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The Executive Branch
Article II of the Constitution describes the qualifications for and the duties of the president of the United States. The Framers also created an indirect system for electing the president called the Electoral College. Although very little is said about the vice president in the Constitution, the most important part of the job is being ready to take over if anything should happen to the president. The job of the president can be divided into seven major roles: chief executive, chief diplomat, commander in chief, legislative leader, head of state, economic leader, and party leader.
As chief diplomat the president establishes the country's foreign policy, or plan for dealing with other nations. The basic goal of American foreign policy is national security. The president has the power to make treaties with foreign governments. These treaties are then subject to approval by the Senate. The president also appoints ambassadors and directs foreign aid. When necessary, he may use his power as commander in chief to send the U.S. military into action in various parts of the world.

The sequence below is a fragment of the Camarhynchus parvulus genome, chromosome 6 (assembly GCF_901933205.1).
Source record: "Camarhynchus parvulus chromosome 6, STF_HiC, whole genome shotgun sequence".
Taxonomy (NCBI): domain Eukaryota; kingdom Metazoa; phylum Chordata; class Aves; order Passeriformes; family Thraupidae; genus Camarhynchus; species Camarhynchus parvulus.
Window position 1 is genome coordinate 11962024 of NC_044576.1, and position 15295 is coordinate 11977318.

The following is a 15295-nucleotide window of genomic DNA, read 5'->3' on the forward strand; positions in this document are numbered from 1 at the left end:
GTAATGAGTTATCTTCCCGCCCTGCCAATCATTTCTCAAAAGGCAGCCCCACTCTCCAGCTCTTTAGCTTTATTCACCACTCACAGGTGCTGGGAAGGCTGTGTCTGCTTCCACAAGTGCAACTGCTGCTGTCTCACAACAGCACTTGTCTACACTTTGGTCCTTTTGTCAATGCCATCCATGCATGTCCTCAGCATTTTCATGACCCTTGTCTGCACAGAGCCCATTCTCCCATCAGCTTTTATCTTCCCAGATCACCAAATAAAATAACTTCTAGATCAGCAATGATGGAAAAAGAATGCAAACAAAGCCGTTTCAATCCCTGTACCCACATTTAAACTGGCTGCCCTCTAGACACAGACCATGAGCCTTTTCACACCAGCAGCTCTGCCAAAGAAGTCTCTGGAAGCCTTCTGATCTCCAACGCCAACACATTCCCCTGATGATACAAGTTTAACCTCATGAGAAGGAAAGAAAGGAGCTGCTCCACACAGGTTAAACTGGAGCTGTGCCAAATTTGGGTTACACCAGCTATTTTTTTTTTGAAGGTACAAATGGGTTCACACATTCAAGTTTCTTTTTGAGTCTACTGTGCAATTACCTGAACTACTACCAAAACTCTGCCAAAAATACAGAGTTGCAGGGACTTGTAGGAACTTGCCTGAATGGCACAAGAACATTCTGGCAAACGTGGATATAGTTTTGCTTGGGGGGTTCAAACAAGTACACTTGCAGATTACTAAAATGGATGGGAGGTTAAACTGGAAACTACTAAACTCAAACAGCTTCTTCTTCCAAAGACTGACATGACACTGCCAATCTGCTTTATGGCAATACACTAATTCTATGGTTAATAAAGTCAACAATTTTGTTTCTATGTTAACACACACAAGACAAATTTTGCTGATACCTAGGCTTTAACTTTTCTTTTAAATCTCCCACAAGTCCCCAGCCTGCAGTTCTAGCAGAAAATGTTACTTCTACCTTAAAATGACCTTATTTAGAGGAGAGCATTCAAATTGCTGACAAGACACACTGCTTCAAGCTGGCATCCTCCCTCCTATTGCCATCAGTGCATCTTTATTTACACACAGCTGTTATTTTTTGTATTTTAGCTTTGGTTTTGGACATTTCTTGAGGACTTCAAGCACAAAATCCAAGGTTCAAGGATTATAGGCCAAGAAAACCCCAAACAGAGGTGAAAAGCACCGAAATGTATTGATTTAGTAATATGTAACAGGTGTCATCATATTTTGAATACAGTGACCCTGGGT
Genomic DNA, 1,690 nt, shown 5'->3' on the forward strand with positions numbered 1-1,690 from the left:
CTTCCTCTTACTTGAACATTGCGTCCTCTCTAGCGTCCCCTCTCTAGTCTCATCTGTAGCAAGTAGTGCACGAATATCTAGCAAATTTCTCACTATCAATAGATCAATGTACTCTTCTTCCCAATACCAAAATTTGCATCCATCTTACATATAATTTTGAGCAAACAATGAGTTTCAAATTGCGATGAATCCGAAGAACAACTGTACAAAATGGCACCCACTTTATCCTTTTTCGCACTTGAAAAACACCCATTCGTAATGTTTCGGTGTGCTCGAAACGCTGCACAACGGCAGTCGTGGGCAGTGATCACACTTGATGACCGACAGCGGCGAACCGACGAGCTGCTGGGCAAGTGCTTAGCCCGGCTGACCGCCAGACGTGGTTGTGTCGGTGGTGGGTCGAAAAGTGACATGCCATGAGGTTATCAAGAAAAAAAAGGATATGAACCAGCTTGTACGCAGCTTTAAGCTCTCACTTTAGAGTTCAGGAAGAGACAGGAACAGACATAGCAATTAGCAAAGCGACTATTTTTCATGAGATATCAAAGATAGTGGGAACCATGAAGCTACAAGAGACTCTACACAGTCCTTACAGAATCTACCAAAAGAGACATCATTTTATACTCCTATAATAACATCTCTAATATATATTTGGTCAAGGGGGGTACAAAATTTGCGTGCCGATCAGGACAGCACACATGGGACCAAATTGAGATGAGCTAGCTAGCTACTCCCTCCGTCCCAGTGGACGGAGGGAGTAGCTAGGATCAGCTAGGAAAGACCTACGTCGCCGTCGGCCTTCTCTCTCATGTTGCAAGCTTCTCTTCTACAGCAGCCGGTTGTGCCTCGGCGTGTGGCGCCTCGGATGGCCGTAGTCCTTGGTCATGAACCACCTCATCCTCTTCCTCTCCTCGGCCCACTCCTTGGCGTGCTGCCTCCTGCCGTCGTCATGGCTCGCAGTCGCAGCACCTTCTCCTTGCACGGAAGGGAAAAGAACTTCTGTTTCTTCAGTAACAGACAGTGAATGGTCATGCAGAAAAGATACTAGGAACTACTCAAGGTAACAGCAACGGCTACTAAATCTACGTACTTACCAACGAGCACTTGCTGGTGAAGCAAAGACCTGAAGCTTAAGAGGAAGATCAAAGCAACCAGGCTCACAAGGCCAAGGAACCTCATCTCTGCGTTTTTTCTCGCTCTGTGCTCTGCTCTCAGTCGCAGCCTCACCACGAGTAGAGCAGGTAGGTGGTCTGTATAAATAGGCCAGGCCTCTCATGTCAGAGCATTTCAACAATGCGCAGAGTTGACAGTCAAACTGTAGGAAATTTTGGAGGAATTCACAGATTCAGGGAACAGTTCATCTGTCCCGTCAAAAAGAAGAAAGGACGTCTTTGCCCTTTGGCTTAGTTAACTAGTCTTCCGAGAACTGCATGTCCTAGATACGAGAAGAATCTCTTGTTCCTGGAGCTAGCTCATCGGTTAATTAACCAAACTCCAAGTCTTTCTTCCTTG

Through the nation's history the job of president has grown. Today the Executive Office of the President employs about 2,000 people and the executive branch altogether employs several million. The White House staff are those who work closest to the president on a day-to-day basis. The cabinet is a group of advisers that includes the heads of the 15 top-level executive departments. Political appointees and civil service workers carry out the work of these departments. Most career government employees were hired under the civil service system on the basis of open competitive examinations and merit.